thumbnailFigure 2. Mean SLEDAI score at diagnosis for pediatric SLE patients. Mean SLEDAI score at diagnosis for pediatric SLE patients at prepubescent, pubescent and postpubescent ages. Mean score was 10.6 in group A, 13.8 in group B and 14.7 in group C.

Laboratory data

Lymphopenia was present at diagnosis in 25 group C patients (64.1%); its frequency increased with age (12.5% in group A, 36.7% in group B). Group C had a significantly higher prevalence of lymphopenia than the other two groups. (p = 0.011 for B vs. C, p = 0.007 for A vs. C) (Table 2). Low C3 levels were noted at diagnosis in 34 group C patients (87.2%) and their frequency also increased with age (37.5% in group A, 83.7% in group B). Groups B and C showed significantly higher prevalence of low C3 levels when compared to group A (p = 0.004 for A vs. B, p = 0.002 for A vs. C). C4 levels showed a similar prevalence (Table 2); groups B and C also showed significantly higher prevalence of low C4 levels when compared with group A (p = 0.018 for A vs. B, p = 0.015 for A vs. C). Group B anti-Sm antibody positivity (33%) was significantly more prevalent when compared with group C (0%) (p = 0.001) while anti-Jo-1 antibody positivity was significantly more prevalent in group A (16.7%) when compared with group B (0%) (p = 0.039) (Table 2). Leukopenia and LAC positivity were significantly more prevalent in group B than group A (p = 0.047 & p = 0.044, respectively). Group A had a significantly higher prevalence of splenomegaly when compared to group B (p = 0.013) (Table 2). No statistical differences were found in ANA titer, anti-dsDNA antibody level and aCL positivity. Low levels of C3, C4 and high level of anti-dsDNA antibodies correlated with higher disease activity. Compared with the mean level of C3, C4 and anti-dsDNA antibody of each group, we also found that the disease activity increased with age (Figure 1 A-C). This result was compatible with the increasing mean SLEDAI score of each group (Figure 2).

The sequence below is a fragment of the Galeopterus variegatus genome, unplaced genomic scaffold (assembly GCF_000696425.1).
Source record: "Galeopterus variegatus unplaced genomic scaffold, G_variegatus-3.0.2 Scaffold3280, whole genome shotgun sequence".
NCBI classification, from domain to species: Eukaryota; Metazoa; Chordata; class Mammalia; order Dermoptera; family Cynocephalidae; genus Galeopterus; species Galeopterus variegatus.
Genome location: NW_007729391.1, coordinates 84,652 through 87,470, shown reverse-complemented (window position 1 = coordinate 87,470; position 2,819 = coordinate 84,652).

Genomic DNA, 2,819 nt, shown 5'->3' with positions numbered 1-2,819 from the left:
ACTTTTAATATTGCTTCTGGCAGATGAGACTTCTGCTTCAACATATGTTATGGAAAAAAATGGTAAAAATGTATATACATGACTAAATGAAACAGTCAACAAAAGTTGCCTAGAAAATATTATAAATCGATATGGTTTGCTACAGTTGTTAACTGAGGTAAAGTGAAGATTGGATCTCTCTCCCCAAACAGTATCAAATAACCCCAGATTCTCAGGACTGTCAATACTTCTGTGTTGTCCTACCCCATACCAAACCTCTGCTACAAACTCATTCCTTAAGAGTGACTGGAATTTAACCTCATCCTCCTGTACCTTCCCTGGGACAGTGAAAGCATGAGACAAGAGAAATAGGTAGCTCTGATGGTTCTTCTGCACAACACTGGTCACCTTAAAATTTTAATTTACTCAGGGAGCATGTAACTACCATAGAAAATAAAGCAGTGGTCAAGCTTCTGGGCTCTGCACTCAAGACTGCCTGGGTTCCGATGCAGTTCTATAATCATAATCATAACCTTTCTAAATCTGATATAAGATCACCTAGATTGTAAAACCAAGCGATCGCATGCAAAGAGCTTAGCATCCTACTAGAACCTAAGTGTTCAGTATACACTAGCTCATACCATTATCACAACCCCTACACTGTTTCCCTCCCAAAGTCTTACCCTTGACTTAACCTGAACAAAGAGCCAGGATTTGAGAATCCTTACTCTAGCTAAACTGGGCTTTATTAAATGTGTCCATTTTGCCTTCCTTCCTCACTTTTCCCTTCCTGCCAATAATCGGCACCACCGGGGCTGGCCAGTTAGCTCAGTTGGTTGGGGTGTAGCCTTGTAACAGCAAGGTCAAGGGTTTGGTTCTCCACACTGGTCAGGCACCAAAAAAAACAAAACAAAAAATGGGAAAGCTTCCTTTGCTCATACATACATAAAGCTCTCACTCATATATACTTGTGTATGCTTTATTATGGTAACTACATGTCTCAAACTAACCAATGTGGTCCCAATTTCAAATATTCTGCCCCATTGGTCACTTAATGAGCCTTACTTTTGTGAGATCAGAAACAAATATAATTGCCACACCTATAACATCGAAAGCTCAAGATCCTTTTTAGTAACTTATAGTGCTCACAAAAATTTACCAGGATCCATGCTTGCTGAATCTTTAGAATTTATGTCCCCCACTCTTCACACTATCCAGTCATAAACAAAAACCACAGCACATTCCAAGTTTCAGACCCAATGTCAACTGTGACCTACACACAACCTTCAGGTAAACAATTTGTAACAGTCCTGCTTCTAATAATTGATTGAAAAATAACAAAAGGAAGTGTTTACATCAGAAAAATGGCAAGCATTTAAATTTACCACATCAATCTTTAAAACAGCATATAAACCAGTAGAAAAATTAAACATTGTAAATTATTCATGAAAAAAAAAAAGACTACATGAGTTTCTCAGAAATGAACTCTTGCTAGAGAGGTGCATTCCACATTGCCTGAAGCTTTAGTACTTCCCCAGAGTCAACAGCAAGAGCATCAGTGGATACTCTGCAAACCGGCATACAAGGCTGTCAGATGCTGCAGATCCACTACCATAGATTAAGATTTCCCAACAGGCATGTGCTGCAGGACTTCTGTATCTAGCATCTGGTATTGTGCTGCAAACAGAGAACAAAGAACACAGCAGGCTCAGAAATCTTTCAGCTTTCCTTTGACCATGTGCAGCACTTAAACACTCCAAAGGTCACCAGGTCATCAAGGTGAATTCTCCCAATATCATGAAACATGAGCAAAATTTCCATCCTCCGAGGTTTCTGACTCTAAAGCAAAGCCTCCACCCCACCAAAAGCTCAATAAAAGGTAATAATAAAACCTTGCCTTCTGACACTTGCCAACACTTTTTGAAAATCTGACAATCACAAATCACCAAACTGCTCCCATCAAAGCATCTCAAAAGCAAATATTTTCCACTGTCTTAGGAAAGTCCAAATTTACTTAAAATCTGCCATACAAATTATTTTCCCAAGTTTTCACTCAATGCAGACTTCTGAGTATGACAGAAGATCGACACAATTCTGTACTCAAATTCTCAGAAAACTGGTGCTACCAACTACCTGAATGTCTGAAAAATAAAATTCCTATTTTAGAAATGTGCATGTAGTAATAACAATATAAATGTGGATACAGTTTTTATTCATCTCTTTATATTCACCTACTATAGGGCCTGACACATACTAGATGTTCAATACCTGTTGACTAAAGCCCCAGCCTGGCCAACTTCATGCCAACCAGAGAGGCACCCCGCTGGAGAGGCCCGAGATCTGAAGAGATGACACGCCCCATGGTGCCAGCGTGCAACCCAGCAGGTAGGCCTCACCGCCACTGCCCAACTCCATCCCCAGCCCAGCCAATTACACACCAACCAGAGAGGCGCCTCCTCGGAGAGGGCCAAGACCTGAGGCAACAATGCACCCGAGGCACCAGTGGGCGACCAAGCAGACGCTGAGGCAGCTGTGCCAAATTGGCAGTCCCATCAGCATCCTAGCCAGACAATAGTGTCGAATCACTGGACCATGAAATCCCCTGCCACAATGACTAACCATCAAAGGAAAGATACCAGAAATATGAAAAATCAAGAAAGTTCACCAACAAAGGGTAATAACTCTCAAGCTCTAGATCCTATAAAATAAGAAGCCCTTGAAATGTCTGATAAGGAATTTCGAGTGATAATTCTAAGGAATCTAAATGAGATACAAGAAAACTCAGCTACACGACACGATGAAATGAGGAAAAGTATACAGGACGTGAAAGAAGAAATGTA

Outcomes

All surviving patients were followed-up from disease onset until May 2010. Mortality was defined as death. Mean follow-up was 9.7 years (range: 2.4-35.0) in group A, 8.3 (0.1-26.0) in group B and 7.5 (0.5-30.8) in group C. The survival rate was 100% in group A, 88.3% in group B and 97.4% in group C (Figure 3). Two patients died in group B; causes of death were combined renal failure, respiratory failure and pneumonia in one patient while the other had a severe respiratory syncytial virus infection. One patient died in group C due to severe serositis and renal failure. Seven patients were lost to follow-up over one year in group C and five patients in group B. With regards to morbidity, eight (16.3%) patients required dialysis in group B and four (10.2%) in group C. Three of the eights patients requiring dialysis received renal transplant in group B. There was no significant differences noted among the three groups in these mortality and morbidity findings.

thumbnailFigure 3. Kaplan-Meier analysis for survival rates of pediatric SLE patients. Kaplan-Meier analysis for survival rates of pediatric SLE patients at prepubescent, pubescent and postpubescent ages. Survival rate was 100% in group A, 88.3% in group B and 97.4% in group C.

Discussion

Early-onset SLE before the age of five is rare [3]; similarly this early onset occurred in only one of our patients (4.7 years old) while eight (8.3%) had onset before the age of eight. In childhood, girls are affected 4.5 times more often than boys, although the overall ratio varies with age at onset [27-31]. A previous study showed the female predominance is not striking before puberty [20]. The significant role played by sex hormone in the female preponderance was more often noted in postpubescents than prepubescents [18]. The same study also suggested that the greater prevalence of family autoimmune history seen with patients under the age of two years stems from genetic predisposition [18]. However, in the present study, the female-to-male (F:M) ratio was 7:1 in prepubescents, 2.5:1 in pubescents and 4.6:1 in postpubescents. Prepubescents were 1.5-2.8 times more likely to be female than postpubescent and pubescents. The highest frequency of positive family history was seen in the postpubescent group (18%), while in prepubescents and pubescents were 12.5% and 14.3%, respectively. These differences may be affected by many factors, including study method, ethnic diversity, pubescent status and different age cutoff values of the patients compared with the previous studies [18-20].